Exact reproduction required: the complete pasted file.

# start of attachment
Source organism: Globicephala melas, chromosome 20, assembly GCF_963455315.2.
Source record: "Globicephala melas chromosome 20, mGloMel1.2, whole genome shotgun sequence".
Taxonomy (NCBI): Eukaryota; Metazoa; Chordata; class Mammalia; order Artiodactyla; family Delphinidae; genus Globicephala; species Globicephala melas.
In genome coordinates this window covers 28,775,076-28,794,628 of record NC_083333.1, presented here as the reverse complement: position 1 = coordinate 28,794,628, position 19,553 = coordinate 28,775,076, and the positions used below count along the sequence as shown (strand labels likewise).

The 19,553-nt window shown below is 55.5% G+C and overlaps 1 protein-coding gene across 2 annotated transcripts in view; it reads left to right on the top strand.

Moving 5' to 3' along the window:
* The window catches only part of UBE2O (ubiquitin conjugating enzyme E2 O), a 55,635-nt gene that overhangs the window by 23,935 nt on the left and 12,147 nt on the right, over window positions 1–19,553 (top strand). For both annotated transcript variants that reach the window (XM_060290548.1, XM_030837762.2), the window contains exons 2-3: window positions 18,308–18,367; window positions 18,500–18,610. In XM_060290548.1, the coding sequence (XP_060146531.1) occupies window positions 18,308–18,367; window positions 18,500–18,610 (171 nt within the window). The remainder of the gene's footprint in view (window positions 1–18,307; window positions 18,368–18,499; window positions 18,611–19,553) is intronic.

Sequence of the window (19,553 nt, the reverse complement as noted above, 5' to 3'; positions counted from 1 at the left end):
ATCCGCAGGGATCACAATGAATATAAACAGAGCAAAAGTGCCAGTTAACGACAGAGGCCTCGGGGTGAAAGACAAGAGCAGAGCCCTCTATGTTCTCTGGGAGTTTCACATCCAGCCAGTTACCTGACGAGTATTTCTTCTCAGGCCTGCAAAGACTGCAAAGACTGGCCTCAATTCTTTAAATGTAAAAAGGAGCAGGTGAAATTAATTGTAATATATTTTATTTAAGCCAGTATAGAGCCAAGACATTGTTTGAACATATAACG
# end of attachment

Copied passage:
Source organism: Globicephala melas, chromosome 20, assembly GCF_963455315.2.
Source record: "Globicephala melas chromosome 20, mGloMel1.2, whole genome shotgun sequence".
Taxonomy (NCBI): Eukaryota; Metazoa; Chordata; class Mammalia; order Artiodactyla; family Delphinidae; genus Globicephala; species Globicephala melas.
In genome coordinates this window covers 28,775,076-28,794,628 of record NC_083333.1, presented here as the reverse complement: position 1 = coordinate 28,794,628, position 19,553 = coordinate 28,775,076, and the positions used below count along the sequence as shown (strand labels likewise).

The 19,553-nt window shown below is 55.5% G+C and overlaps 1 protein-coding gene across 2 annotated transcripts in view; it reads left to right on the top strand.

Moving 5' to 3' along the window:
* The window catches only part of UBE2O (ubiquitin conjugating enzyme E2 O), a 55,635-nt gene that overhangs the window by 23,935 nt on the left and 12,147 nt on the right, over window positions 1–19,553 (top strand). For both annotated transcript variants that reach the window (XM_060290548.1, XM_030837762.2), the window contains exons 2-3: window positions 18,308–18,367; window positions 18,500–18,610. In XM_060290548.1, the coding sequence (XP_060146531.1) occupies window positions 18,308–18,367; window positions 18,500–18,610 (171 nt within the window). The remainder of the gene's footprint in view (window positions 1–18,307; window positions 18,368–18,499; window positions 18,611–19,553) is intronic.

Sequence of the window (19,553 nt, the reverse complement as noted above, 5' to 3'; positions counted from 1 at the left end):
ATCCGCAGGGATCACAATGAATATAAACAGAGCAAAAGTGCCAGTTAACGACAGAGGCCTCGGGGTGAAAGACAAGAGCAGAGCCCTCTATGTTCTCTGGGAGTTTCACATCCAGCCAGTTACCTGACGAGTATTTCTTCTCAGGCCTGCAAAGACTGCAAAGACTGGCCTCAATTCTTTAAATGTAAAAAGGAGCAGGTGAAATTAATTGTAATATATTTTATTTAAGCCAGTATAGAGCCAAGACATTGTTTGAACATATAACG